The discrepancy fuelled speculation that Muqtada al-Sadr’s supporters and intermediaries acting on behalf of both the interim Iraqi government and al-Sistani were engaged in fierce eleventh hour negotiations.
AFP first reported an al-Sistani spokesman had confirmed the keys to the mosque were delivered to the leading Shia cleric’s office in Najaf.
However, in an interview with Aljazeera, al-Sistani aide Hamid al-Khafaf said no keys had been delivered.
Earlier, the Iraqi Interior Ministry said police had entered the revered site and taken about 400 al-Mahdi Army militiamen into custody after al-Sadr’s aides symbolically handed control of the site to Iraq’s senior Shia religious authorities.
“The Iraqi police are now in control of the shrine, along with the religious authorities,” senior Interior Ministry spokesman Sabah Kadhim had said.
Police presence denied
But in an interview with Aljazeera, al-Sadr aide Ahmad al-Shaibani denied police had entered the site and said Kadhim’s statement was “laughable”.
US troops have been operating
near the Imam Ali mosque
“There were no al-Mahdi Army men in the holy shrine as of this morning – they are all in the old sector of the city and there is intense fighting with US troops there,” he told Aljazeera.
Meanwhile, a top US military officer in Iraq said he could not confirm the country’s police had taken control of the mosque in Najaf on Friday and added the whereabouts of al-Sadr were unknown.
A US defence official went further and denied Iraqi government claims Iraqi police had entered the shrine.
“Not a lick of truth to it,” said the official, who spoke on condition of anonymity. “We are still outside of the shrine, and so are the Iraqi police.”
Al-Sadr aide al-Shaibani told Aljazeera hours earlier that control of the religious site had been given to representatives of the country’s most senior Shia figure.
“The keys of the Imam Ali shrine have been handed over to representatives of the Shia highest religious authority, Ayat Allah Ali al-Sistani,” he said.
“This step means the administration of the Imam Ali mausoleum has been submitted to the religious authority in the city,” he added.
The handover comes after two days of dire warnings by the Iraqi interim government that al-Sadr’s militia should withdraw from Najaf and disband, or face a decisive military assault.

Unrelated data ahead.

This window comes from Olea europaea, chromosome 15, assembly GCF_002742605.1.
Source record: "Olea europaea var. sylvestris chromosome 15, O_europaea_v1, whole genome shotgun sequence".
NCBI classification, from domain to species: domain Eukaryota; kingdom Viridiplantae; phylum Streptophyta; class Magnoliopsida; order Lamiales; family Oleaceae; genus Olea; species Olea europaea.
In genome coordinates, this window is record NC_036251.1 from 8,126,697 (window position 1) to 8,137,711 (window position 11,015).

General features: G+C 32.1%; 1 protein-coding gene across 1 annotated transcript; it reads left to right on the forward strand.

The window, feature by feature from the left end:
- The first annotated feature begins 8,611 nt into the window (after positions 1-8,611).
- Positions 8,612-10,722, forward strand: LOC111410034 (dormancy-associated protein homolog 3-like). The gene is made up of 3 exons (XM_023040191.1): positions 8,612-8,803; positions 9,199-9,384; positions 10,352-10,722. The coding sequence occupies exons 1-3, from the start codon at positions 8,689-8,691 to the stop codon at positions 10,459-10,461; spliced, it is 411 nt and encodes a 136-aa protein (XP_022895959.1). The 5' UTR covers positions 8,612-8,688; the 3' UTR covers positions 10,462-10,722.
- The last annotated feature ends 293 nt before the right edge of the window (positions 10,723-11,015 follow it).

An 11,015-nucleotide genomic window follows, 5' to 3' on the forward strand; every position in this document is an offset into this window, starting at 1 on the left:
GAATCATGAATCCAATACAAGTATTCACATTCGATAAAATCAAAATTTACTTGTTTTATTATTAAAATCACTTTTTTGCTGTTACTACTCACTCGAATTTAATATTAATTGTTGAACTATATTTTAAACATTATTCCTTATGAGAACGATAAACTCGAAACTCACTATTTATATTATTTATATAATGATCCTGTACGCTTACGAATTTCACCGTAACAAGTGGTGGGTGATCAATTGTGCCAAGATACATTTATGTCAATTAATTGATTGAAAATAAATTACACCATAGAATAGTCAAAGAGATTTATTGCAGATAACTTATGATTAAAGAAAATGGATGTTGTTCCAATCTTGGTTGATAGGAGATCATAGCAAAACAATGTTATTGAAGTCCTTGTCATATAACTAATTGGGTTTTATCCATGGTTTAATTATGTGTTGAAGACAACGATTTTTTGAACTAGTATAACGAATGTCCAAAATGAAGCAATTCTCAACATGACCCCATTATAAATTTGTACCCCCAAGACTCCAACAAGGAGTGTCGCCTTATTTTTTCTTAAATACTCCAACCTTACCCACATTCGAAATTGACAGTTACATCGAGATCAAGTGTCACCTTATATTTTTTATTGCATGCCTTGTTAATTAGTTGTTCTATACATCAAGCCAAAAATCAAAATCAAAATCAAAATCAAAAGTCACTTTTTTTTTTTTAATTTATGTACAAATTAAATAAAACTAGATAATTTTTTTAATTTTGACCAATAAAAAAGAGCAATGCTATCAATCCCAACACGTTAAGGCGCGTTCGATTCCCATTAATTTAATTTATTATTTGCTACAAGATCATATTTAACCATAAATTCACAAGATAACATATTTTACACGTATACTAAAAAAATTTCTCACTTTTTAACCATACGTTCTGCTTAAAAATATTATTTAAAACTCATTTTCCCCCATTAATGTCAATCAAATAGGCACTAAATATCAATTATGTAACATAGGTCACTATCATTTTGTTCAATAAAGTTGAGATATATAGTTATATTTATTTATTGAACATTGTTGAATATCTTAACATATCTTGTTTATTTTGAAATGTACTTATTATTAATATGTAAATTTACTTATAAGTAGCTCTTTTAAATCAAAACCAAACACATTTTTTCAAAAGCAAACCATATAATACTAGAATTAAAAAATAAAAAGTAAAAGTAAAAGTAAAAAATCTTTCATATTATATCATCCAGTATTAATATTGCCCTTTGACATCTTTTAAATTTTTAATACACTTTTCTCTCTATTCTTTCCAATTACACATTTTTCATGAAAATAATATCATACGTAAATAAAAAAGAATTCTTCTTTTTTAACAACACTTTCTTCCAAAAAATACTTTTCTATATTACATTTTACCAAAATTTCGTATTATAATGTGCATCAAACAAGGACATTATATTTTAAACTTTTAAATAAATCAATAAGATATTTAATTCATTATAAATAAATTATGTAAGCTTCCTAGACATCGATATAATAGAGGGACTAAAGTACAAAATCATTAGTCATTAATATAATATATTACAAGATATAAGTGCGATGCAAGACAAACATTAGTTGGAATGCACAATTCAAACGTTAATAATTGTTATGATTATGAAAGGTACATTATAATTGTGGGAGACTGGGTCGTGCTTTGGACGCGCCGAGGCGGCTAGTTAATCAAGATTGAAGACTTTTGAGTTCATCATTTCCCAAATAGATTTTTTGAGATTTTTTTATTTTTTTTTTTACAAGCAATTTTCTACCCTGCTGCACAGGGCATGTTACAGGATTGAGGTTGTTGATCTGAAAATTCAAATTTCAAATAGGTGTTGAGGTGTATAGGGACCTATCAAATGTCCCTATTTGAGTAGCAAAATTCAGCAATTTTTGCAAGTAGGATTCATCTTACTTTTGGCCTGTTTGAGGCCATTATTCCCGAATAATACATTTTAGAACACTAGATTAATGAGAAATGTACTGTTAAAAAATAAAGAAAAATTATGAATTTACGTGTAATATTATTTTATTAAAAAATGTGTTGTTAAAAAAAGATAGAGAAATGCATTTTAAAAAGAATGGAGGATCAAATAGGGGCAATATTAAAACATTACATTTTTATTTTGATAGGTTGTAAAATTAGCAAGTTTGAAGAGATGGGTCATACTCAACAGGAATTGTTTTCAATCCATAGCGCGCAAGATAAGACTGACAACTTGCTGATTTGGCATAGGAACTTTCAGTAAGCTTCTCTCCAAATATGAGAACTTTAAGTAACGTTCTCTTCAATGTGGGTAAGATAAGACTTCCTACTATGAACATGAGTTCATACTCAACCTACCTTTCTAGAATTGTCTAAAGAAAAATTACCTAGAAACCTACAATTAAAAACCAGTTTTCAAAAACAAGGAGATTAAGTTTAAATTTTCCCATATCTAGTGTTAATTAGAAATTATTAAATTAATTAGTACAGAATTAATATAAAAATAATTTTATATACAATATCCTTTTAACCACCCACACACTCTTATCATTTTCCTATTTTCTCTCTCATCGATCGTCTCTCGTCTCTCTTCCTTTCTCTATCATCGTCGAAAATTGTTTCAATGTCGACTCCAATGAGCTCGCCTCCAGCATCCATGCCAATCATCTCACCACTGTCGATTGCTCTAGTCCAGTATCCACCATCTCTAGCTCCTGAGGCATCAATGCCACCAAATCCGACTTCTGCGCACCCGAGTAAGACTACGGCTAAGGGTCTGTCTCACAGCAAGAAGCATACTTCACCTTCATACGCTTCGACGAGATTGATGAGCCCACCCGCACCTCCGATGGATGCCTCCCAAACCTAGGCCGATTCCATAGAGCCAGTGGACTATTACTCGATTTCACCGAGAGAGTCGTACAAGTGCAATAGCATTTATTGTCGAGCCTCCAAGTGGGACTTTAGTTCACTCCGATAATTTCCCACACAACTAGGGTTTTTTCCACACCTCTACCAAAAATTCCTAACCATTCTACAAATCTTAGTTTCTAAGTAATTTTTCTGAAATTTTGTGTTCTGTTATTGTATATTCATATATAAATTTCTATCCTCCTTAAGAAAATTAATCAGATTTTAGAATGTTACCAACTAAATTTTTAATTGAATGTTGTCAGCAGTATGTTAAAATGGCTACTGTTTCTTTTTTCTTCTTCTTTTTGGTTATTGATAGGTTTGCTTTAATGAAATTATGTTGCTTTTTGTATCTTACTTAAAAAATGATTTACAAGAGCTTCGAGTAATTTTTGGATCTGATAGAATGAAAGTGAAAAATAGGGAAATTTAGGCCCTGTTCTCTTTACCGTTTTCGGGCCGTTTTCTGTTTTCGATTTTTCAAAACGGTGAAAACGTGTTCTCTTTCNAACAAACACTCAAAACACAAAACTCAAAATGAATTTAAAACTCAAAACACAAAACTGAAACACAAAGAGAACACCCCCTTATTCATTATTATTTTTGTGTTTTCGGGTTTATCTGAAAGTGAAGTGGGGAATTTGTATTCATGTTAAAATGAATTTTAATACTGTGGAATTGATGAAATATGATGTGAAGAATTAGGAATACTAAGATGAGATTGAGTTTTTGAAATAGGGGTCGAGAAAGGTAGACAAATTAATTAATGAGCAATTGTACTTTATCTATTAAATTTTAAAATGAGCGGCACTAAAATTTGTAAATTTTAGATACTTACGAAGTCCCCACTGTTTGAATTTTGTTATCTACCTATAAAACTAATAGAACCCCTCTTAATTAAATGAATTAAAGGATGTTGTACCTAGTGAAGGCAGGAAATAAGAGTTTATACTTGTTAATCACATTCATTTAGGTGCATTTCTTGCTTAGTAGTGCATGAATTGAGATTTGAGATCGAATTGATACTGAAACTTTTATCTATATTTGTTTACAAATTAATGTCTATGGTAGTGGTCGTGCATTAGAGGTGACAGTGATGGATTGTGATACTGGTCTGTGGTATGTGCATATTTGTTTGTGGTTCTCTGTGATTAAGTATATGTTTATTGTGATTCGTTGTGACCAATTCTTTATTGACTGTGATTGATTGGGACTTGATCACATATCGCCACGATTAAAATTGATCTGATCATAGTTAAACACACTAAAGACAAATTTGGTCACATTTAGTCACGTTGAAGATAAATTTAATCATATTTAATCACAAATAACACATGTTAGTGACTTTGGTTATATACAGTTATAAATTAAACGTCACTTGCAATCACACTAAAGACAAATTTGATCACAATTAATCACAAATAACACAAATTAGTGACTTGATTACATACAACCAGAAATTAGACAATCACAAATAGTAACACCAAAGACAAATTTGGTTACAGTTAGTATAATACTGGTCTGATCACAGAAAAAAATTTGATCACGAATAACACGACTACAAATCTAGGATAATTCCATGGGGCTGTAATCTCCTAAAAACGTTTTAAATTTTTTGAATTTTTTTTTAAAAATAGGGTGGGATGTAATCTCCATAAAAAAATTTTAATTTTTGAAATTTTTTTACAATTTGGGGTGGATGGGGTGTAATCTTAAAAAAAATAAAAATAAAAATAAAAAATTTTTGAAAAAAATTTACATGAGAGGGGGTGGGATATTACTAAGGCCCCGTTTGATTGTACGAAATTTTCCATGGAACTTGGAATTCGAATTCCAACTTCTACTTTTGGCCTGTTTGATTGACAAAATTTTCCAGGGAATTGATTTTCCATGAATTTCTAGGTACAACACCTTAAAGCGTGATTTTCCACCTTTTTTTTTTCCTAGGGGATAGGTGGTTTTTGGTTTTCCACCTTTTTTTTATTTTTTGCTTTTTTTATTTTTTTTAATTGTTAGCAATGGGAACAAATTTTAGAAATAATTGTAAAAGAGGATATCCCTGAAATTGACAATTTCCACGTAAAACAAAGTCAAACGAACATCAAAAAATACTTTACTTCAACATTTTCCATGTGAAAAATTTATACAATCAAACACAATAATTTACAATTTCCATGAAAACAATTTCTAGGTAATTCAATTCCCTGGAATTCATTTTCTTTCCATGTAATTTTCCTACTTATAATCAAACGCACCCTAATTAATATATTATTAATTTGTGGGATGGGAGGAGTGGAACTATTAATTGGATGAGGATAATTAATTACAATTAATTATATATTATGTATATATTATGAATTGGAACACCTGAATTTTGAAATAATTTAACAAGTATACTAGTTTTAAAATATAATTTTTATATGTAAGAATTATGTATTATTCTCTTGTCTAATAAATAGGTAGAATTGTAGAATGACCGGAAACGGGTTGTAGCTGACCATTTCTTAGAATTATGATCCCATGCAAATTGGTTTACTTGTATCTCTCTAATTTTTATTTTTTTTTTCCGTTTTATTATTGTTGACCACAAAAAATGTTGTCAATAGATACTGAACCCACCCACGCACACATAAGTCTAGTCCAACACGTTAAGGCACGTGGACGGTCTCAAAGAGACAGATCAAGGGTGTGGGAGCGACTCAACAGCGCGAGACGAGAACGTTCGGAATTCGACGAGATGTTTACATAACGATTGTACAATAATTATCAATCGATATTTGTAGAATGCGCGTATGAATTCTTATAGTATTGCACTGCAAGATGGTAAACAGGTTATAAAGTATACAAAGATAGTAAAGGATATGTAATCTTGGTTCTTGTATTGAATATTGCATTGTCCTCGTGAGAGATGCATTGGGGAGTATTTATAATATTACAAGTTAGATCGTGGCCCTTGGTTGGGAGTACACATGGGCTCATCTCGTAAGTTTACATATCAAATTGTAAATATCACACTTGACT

“The keys of the Imam Ali shrine have been handed over to representatives of the Shia highest religious authority, Ayat Allah Ali al-Sistani”
Al-Sadr aide Ahmad al-Shaibani
Fighting in the area has been fierce. At least 77 Iraqis have been killed and 70 wounded in fighting in Najaf over the past 24 hours, Iraq’s Health Ministry said on Friday. Six of those killed in Najaf were police hit by a mortar attack.
Najaf awoke to an uneasy calm on Friday – punctuated by occasional gunfire – hours after an overnight US bombing raid shook the historic area of the city.
On Thursday, Iraq‘s interim Prime Minister Iyad Allawi issued a “final call” to al-Sadr and his fighters to leave the shrine – though he did not mention a deadline.
But the US-backed prime minister has faced a dilemma in trying to oust the al-Mahdi Army from their entrenched position.
The site is widely revered by Muslims, especially Shia believers. An assault – particularly one involving US forces – would risk igniting a dangerous backlash.
US officials have said their troops are unlikely take part in an attack on the mosque site itself – although US marines, tanks and aircraft have been clearly active around the area.
Allawi has issued a ‘final call’ for
Television broadcasts on Friday showed two of the mosque’s minarets were marked by shrapnel, while a clock in one of the towers had been damaged.
Earlier on Friday, Aljazeera’s correspondent reported that an intense artillery barrage hit the cemetery, the old sectors of the city and buildings around the Imam Ali mosque.
Al-Shaibani told Aljazeera al-Sadr’s movement “has not closed the door towards negotiations with the Iraqi government to end fighting in Najaf but it is not ready to surrender”.
Asked earlier whether fighters of the al-Mahdi Army would leave the shrine if a deal were struck, al-Shaibani said: “Any fighter who wants to enter it will have to leave his weapon outside.”
The Shia militiamen had been running the Imam Ali shrine since an earlier uprising in April.